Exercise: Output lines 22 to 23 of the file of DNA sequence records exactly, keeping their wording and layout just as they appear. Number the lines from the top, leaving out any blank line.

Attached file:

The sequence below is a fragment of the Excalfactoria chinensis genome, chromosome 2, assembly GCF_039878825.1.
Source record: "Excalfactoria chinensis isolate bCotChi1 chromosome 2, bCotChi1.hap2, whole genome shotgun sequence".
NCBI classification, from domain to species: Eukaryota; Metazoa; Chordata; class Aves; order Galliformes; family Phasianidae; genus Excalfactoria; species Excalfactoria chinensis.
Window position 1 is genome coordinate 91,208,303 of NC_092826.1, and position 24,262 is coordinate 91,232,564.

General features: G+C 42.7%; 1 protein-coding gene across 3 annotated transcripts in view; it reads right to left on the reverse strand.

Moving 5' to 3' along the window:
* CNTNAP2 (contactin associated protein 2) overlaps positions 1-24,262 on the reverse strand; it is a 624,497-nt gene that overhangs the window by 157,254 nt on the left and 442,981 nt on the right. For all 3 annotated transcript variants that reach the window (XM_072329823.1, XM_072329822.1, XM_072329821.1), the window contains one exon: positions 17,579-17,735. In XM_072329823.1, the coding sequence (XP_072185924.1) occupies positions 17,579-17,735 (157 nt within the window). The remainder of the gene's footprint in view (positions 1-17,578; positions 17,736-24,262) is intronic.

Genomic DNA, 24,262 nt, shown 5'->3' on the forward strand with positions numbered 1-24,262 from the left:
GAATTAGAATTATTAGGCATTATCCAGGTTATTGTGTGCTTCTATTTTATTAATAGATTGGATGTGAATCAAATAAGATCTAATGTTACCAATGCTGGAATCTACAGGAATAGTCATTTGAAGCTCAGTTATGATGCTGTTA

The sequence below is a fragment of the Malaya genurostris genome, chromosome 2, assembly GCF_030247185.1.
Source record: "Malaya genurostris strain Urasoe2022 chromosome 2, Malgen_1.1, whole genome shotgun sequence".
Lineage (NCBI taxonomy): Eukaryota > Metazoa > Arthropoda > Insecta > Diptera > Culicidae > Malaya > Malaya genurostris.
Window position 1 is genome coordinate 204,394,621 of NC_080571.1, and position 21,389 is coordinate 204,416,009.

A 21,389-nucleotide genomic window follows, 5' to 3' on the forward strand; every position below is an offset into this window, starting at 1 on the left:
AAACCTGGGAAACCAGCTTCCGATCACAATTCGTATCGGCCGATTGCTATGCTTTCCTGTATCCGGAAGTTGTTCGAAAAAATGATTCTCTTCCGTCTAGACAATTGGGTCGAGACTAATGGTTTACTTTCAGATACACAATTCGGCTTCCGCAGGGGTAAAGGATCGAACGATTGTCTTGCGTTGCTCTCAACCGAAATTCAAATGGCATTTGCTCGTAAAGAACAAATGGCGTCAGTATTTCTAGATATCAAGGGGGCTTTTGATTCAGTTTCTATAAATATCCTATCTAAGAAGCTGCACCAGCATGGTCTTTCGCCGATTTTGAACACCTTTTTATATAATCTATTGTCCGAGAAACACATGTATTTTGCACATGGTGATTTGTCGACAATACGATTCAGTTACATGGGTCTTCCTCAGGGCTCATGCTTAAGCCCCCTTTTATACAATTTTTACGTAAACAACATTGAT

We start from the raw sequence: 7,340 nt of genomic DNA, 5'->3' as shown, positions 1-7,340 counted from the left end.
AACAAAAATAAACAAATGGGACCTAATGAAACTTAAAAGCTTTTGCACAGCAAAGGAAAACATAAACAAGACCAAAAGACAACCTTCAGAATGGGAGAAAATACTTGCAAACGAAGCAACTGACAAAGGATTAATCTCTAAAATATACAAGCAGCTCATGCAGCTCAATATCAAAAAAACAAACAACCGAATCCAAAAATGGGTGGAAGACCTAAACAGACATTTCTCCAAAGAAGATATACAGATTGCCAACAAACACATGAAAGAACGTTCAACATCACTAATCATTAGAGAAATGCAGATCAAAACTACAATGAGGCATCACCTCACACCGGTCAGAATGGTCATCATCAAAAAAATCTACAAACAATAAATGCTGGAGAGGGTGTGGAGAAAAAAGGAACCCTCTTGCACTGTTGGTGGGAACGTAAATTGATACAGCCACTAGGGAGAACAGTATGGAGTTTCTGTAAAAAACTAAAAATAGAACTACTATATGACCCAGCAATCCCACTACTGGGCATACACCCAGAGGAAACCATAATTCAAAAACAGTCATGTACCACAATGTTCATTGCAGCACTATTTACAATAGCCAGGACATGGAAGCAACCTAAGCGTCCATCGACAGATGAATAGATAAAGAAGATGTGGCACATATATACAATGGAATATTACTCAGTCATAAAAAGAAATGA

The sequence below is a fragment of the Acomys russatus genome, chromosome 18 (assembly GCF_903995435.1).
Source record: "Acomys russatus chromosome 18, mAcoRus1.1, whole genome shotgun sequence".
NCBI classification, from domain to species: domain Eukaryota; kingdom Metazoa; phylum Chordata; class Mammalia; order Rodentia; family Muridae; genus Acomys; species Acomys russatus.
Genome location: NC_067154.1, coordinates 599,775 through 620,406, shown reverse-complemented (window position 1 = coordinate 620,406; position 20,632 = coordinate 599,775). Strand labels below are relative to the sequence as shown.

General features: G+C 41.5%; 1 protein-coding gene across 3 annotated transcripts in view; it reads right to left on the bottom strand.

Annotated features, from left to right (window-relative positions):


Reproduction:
General features: G+C 41.5%; 1 protein-coding gene across 3 annotated transcripts in view; it reads right to left on the bottom strand.

Annotated features, from left to right (window-relative positions):